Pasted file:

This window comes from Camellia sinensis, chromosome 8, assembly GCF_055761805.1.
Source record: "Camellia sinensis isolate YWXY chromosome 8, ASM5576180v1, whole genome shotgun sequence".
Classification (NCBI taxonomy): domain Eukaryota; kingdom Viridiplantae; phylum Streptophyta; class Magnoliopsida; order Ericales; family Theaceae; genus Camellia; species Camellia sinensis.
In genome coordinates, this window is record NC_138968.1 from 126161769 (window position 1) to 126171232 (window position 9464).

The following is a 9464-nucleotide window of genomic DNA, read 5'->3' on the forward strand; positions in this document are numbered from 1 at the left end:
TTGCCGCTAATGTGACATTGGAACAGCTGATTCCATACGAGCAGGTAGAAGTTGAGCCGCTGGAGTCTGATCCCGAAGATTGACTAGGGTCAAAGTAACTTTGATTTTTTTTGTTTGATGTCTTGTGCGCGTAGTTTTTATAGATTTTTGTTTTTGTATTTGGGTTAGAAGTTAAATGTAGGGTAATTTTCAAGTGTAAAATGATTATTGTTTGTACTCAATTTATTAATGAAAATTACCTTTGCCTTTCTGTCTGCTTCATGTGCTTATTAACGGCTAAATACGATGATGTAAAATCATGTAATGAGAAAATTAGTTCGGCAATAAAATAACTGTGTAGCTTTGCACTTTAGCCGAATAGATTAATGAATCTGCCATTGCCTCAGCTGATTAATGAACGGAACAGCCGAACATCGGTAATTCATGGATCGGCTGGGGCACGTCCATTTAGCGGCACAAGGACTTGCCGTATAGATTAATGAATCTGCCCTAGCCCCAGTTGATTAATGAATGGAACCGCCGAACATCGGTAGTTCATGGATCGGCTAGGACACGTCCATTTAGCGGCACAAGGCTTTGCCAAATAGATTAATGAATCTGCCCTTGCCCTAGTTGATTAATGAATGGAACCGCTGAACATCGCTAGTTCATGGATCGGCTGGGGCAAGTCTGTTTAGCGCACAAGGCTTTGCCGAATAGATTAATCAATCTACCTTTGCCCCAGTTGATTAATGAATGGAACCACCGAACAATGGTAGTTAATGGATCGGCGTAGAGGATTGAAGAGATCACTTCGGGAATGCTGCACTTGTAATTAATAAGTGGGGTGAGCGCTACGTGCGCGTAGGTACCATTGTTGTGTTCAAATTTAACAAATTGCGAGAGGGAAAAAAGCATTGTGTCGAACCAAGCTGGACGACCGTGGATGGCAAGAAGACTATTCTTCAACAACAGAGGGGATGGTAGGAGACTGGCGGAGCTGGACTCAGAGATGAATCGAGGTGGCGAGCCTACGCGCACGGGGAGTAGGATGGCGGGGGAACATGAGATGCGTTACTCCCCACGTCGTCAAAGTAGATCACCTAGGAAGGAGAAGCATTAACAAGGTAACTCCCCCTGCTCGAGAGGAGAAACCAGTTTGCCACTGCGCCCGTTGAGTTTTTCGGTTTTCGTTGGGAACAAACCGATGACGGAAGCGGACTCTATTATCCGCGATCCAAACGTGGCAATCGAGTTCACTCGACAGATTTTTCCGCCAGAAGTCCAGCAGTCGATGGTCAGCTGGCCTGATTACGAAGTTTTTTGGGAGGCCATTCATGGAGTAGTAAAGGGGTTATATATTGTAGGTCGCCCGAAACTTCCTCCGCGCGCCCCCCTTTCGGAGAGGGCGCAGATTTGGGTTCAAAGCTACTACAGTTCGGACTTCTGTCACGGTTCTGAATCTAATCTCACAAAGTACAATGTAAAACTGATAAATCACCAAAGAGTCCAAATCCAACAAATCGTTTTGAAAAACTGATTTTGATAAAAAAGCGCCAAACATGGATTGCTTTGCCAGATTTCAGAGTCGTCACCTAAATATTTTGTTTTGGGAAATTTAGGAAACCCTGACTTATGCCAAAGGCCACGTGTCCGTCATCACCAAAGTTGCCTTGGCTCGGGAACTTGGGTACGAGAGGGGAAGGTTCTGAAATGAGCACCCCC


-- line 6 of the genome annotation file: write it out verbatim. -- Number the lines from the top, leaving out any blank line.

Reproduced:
TTGCCGCTAATGTGACATTGGAACAGCTGATTCCATACGAGCAGGTAGAAGTTGAGCCGCTGGAGTCTGATCCCGAAGATTGACTAGGGTCAAAGTAACTTTGATTTTTTTTGTTTGATGTCTTGTGCGCGTAGTTTTTATAGATTTTTGTTTTTGTATTTGGGTTAGAAGTTAAATGTAGGGTAATTTTCAAGTGTAAAATGATTATTGTTTGTACTCAATTTATTAATGAAAATTACCTTTGCCTTTCTGTCTGCTTCATGTGCTTATTAACGGCTAAATACGATGATGTAAAATCATGTAATGAGAAAATTAGTTCGGCAATAAAATAACTGTGTAGCTTTGCACTTTAGCCGAATAGATTAATGAATCTGCCATTGCCTCAGCTGATTAATGAACGGAACAGCCGAACATCGGTAATTCATGGATCGGCTGGGGCACGTCCATTTAGCGGCACAAGGACTTGCCGTATAGATTAATGAATCTGCCCTAGCCCCAGTTGATTAATGAATGGAACCGCCGAACATCGGTAGTTCATGGATCGGCTAGGACACGTCCATTTAGCGGCACAAGGCTTTGCCAAATAGATTAATGAATCTGCCCTTGCCCTAGTTGATTAATGAATGGAACCGCTGAACATCGCTAGTTCATGGATCGGCTGGGGCAAGTCTGTTTAGCGCACAAGGCTTTGCCGAATAGATTAATCAATCTACCTTTGCCCCAGTTGATTAATGAATGGAACCACCGAACAATGGTAGTTAATGGATCGGCGTAGAGGATTGAAGAGATCACTTCGGGAATGCTGCACTTGTAATTAATAAGTGGGGTGAGCGCTACGTGCGCGTAGGTACCATTGTTGTGTTCAAATTTAACAAATTGCGAGAGGGAAAAAAGCATTGTGTCGAACCAAGCTGGACGACCGTGGATGGCAAGAAGACTATTCTTCAACAACAGAGGGGATGGTAGGAGACTGGCGGAGCTGGACTCAGAGATGAATCGAGGTGGCGAGCCTACGCGCACGGGGAGTAGGATGGCGGGGGAACATGAGATGCGTTACTCCCCACGTCGTCAAAGTAGATCACCTAGGAAGGAGAAGCATTAACAAGGTAACTCCCCCTGCTCGAGAGGAGAAACCAGTTTGCCACTGCGCCCGTTGAGTTTTTCGGTTTTCGTTGGGAACAAACCGATGACGGAAGCGGACTCTATTATCCGCGATCCAAACGTGGCAATCGAGTTCACTCGACAGATTTTTCCGCCAGAAGTCCAGCAGTCGATGGTCAGCTGGCCTGATTACGAAGTTTTTTGGGAGGCCATTCATGGAGTAGTAAAGGGGTTATATATTGTAGGTCGCCCGAAACTTCCTCCGCGCGCCCCCCTTTCGGAGAGGGCGCAGATTTGGGTTCAAAGCTACTACAGTTCGGACTTCTGTCACGGTTCTGAATCTAATCTCACAAAGTACAATGTAAAACTGATAAATCACCAAAGAGTCCAAATCCAACAAATCGTTTTGAAAAACTGATTTTGATAAAAAAGCGCCAAACATGGATTGCTTTGCCAGATTTCAGAGTCGTCACCTAAATATTTTGTTTTGGGAAATTTAGGAAACCCTGACTTATGCCAAAGGCCACGTGTCCGTCATCACCAAAGTTGCCTTGGCTCGGGAACTTGGGTACGAGAGGGGAAGGTTCTGAAATGAGCACCCCC